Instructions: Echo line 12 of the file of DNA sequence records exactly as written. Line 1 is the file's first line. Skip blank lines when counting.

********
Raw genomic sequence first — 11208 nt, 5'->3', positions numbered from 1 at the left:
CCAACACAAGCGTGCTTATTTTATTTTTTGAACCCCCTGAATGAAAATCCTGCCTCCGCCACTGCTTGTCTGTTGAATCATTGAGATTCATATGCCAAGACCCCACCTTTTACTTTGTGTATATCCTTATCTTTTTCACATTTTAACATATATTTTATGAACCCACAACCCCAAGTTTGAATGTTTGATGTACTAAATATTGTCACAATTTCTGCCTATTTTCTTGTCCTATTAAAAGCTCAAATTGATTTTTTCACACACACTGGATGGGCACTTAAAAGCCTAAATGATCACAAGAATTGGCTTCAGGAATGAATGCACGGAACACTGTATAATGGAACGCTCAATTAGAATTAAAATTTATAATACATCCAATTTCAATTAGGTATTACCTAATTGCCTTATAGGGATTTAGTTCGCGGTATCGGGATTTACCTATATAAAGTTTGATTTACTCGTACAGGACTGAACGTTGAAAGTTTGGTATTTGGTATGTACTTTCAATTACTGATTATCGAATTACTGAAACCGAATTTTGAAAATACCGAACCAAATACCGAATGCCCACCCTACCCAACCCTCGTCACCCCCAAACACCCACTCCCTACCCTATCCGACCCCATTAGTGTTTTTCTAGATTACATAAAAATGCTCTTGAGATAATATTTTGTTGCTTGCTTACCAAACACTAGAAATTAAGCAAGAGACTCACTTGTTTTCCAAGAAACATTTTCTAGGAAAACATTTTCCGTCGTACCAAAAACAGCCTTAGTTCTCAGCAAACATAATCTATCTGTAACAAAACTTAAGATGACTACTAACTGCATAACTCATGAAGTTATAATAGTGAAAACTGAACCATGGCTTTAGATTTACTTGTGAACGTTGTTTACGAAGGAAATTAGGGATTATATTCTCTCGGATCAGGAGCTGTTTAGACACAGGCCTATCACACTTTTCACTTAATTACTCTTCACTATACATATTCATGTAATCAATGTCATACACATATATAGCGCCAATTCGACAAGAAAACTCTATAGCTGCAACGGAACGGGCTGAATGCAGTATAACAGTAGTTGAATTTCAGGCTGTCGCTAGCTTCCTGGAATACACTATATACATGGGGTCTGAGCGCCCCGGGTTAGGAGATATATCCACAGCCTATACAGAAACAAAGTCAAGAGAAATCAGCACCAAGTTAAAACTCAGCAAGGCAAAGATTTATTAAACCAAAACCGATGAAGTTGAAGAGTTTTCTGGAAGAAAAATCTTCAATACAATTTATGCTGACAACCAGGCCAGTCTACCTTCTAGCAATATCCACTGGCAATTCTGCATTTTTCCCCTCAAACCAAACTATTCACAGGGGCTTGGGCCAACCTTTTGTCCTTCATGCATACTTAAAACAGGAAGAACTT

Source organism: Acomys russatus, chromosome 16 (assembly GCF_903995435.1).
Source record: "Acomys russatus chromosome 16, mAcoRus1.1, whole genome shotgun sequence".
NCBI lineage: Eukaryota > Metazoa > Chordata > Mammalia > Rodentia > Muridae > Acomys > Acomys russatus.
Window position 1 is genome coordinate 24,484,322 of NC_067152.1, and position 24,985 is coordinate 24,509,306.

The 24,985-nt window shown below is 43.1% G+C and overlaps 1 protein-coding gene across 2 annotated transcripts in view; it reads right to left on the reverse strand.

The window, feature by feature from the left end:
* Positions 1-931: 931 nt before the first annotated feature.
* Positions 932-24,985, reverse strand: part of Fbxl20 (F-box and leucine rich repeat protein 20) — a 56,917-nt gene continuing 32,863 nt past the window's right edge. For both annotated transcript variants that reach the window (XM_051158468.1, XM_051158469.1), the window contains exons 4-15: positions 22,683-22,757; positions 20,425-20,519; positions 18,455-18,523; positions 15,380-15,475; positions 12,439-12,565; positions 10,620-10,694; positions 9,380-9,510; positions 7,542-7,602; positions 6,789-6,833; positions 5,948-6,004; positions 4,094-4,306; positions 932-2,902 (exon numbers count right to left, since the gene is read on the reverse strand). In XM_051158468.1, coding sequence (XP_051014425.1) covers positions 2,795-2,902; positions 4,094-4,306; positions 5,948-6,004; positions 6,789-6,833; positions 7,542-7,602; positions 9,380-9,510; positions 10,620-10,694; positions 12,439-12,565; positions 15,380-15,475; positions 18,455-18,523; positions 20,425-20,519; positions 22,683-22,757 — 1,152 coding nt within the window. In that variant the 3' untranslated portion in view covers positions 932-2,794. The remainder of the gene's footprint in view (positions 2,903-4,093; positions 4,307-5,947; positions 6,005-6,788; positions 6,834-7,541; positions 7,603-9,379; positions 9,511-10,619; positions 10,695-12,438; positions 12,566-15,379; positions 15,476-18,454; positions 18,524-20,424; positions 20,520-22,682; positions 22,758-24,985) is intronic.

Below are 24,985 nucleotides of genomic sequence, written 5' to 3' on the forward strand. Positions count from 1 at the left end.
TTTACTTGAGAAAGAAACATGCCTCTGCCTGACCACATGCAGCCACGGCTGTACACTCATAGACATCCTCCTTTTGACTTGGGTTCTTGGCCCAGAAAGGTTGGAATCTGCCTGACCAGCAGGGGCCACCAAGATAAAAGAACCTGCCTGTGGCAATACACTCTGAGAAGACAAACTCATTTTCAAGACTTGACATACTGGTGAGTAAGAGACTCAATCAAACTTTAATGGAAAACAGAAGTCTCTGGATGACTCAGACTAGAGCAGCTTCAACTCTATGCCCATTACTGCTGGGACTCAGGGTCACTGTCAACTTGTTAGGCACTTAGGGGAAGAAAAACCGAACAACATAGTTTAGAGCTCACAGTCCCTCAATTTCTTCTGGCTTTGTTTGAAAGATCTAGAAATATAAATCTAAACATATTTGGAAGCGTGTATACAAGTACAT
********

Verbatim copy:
TTTACTTGAGAAAGAAACATGCCTCTGCCTGACCACATGCAGCCACGGCTGTACACTCATAGACATCCTCCTTTTGACTTGGGTTCTTGGCCCAGAAAGGTTGGAATCTGCCTGACCAGCAGGGGCCACCAAGATAAAAGAACCTGCCTGTGGCAATACACTCTGAGAAGACAAACTCATTTTCAAGACTTGACATACTGGTGAGTAAGAGACTCAATCAAACTTTAATGGAAAACAGAAGTCTCTGGATGACTCAGACTAGAGCAGCTTCAACTCTATGCCCATTACTGCTGGGACTCAGGGTCACTGTCAACTTGTTAGGCACTTAGGGGAAGAAAAACCGAACAACATAGTTTAGAGCTCACAGTCCCTCAATTTCTTCTGGCTTTGTTTGAAAGATCTAGAAATATAAATCTAAACATATTTGGAAGCGTGTATACAAGTACAT